Summer is the perfect time to spot butterflies. Many caterpillars have been waiting a long time, some all winter, to form into chrysalises and hatch into winged beauties. Even if you don’t have a garden, you should be able to spot butterflies flitting about, even in very urban areas.
The butterfly life cycle is a wondrous and magical thing. Sometimes I try and explain magic as seeing wonder in everyday things, and butterflies (and moths) are a prime example of that. They start out life as a tiny little egg, often laid individually or in little clusters, carefully positioned on plant that the caterpillars will love to eat.
Plant and caterpillar matches include:
- Orange tip butterfly caterpillars eat garlic mustard (Jack by the hedge)
- Comma and peacock butterfly caterpillars eat nettles
- Large white butterfly caterpillars eat cabbages and other brassicas and are the bane of many gardeners!
- Speckled wood butterfly caterpillars eat grasses like Yorkshire fog and cock’s foot
- Norfolk natives might be lucky enough to spot a swallowtail butterfly, whose caterpillars eat the local milk parsely
Once the caterpillar has eaten plenty, it moults its skin and grows. That means that sometimes caterpillars of the same species can look very different depending how far along in their life cycle they are. Once the caterpillar is fully grown, it starts to pupate. This means it forms a chrysalis around itself, a safe shell where it can rest and begin the process of transformation.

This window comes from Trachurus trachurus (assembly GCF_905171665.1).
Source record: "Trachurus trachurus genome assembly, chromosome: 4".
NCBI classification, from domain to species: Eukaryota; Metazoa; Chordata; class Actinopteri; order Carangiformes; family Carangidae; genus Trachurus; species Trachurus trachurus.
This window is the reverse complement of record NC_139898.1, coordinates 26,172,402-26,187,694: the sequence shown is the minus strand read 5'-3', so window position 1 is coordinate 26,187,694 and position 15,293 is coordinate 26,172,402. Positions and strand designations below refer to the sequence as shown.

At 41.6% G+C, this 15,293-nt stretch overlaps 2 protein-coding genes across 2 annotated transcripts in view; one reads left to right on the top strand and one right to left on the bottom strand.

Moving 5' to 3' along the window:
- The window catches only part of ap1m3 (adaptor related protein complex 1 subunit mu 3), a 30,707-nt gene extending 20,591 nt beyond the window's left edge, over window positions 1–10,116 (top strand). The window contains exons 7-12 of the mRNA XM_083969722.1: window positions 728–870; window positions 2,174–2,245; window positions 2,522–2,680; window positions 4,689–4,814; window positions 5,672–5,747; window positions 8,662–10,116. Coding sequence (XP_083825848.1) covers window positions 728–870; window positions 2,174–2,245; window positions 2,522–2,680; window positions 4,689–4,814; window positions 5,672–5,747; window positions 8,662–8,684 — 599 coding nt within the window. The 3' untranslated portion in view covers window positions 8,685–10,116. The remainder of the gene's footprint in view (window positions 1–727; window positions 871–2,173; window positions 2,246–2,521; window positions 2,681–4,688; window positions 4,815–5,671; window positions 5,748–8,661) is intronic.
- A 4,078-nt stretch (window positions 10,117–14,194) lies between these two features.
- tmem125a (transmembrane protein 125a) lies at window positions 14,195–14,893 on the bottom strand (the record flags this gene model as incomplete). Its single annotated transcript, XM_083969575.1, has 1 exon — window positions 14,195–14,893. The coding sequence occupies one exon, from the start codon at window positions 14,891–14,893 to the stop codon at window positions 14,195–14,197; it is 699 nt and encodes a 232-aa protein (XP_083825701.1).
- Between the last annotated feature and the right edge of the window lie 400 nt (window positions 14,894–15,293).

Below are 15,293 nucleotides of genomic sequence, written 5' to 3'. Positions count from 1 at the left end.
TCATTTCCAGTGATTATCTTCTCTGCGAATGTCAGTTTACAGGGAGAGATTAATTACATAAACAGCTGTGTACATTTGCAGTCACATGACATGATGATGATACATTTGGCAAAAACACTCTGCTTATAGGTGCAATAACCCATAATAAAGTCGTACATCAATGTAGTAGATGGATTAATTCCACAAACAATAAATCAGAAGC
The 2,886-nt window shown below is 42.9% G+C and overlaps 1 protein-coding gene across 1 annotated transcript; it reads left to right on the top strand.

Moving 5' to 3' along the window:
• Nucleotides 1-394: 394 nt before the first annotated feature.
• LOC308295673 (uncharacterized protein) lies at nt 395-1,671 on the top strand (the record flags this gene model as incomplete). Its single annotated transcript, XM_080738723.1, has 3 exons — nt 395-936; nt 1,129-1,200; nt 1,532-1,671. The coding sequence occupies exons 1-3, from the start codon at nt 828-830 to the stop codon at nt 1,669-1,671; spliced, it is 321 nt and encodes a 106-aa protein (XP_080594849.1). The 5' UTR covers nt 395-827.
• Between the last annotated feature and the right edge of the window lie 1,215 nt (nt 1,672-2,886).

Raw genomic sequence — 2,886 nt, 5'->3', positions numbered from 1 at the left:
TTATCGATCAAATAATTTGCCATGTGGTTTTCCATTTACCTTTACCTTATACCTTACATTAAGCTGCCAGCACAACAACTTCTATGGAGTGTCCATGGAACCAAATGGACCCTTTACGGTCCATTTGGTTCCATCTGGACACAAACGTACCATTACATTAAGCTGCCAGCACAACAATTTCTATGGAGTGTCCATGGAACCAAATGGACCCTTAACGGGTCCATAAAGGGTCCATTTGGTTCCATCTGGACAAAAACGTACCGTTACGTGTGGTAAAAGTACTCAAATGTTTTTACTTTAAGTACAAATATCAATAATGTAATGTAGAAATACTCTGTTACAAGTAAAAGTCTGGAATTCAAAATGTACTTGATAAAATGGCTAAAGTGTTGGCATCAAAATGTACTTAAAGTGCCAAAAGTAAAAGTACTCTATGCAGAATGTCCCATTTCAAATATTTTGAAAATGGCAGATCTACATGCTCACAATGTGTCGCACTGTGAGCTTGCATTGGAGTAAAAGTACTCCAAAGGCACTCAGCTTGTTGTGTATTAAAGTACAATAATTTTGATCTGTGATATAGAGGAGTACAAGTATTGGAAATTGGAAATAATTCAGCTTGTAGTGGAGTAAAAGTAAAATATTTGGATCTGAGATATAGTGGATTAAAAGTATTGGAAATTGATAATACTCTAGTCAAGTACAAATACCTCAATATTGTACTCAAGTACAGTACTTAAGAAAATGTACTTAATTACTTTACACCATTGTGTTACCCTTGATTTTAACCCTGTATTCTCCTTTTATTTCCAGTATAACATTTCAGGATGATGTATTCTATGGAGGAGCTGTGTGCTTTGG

The caterpillar loses its original form completely, liquifying then reforming as a winged insect: the butterfly. Many people see the butterfly as a symbol of personal transformation. After all, sometimes you have to completely let go of things in your life in order to progress or grow. The butterfly can also be a symbol of physical transformation or spiritual growth.
Butterflies need water and food to survive. You can help butterflies out by planting flowers that they love to drink the nectar from. Buddleia, for example, attracts many butterflies including the dramatically coloured peacock butterfly. Leave a shallow dish of water outside or fill a birdbath. This will benefit many creatures including passing butterflies.
Find out more at the Woodland Trust, check out the Wild About Gardens guide to growing a butterfly garden, or get out in your garden or on a safe walk and keep an eye out for caterpillars and butterflies in your area.
By Mabh Savage
Image copyright Mabh Savage